PMO Role: Definition and Key Functions

Let us get one thing straight: there is no ONE universally applicable list of a PMO’s functions and responsibilities. The PMO functions and their prioritization always depend on the type of project the project management office (PMO) is expected to manage in a multi-project environment. At the same time they also depend on the individual objectives a PMO is meant to achieve.

What is more, the extensive PMO survey conducted by TPG The Project Group in 2020 has provided very interesting and current data in this field. The results show how often PMOs are engaged in which area of responsibility and how well established these individual areas are. This provides you with a good comparison as well as ideas for functions you could consider next for your PMO.

The extensive PMO Study 2020 by TPG The Project Group has demonstrated that the most time is currently allocated to the PMO functions of standardization of methods, processes and tools as well as implementation of projects. According to the respondents, this focus is however supposed to shift in the future towards strategic functions and those in the areas of multi-project and resource management as well as training.

What is more, the PMO survey showed significant differences in the PMO functions between the performance levels of top, high and low performers. The differences were most pronounced with regard to the functions of supporting multi-project management and resource management as well as in individual areas of training and strategic support.

After many years as a development engineer in the automotive and energy sectors, Johann Strasser spent a decade as an independent trainer and consultant in the field of project management. During his tenure, he also served as project manager for software projects in the construction industry and provided scheduling and cost management support for large-scale construction projects. At TPG, he applies his expertise in product development and consulting services for international clients. His special focus is on PMO, project portfolios, hybrid project management, and resource management. For many years now, he has shared his knowledge through presentations, seminars, articles, and webinars.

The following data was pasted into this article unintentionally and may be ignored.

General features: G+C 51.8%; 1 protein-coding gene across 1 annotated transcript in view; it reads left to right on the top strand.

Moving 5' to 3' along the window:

After earning his engineering degree in environmental technology, he gained many years of experience in project management through his work at an engineering office, an equipment manufacturer, and a multimedia agency. Achim Schmidt-Sibeth and his team have been responsible for marketing and communication at TPG The Project Group for many years now.

What are the roles and responsibilities of pmo?

What is a PMO? Project Management Office or…

Why is having a PMO important?

Having a PMO is important for turning project objectives into deliverables. While not every organization may need a PMO, large organizations or businesses that run multiple projects at once may need a PMO to make sure they achieve consistency across projects. A PMO can align goals between teams within the organization and implement strategies that drive teams to achieve business objectives. Further, PMOs play an important role in supporting project teams by helping to decide how to allocate funding and resources based on project priorities.

What is a PMO role?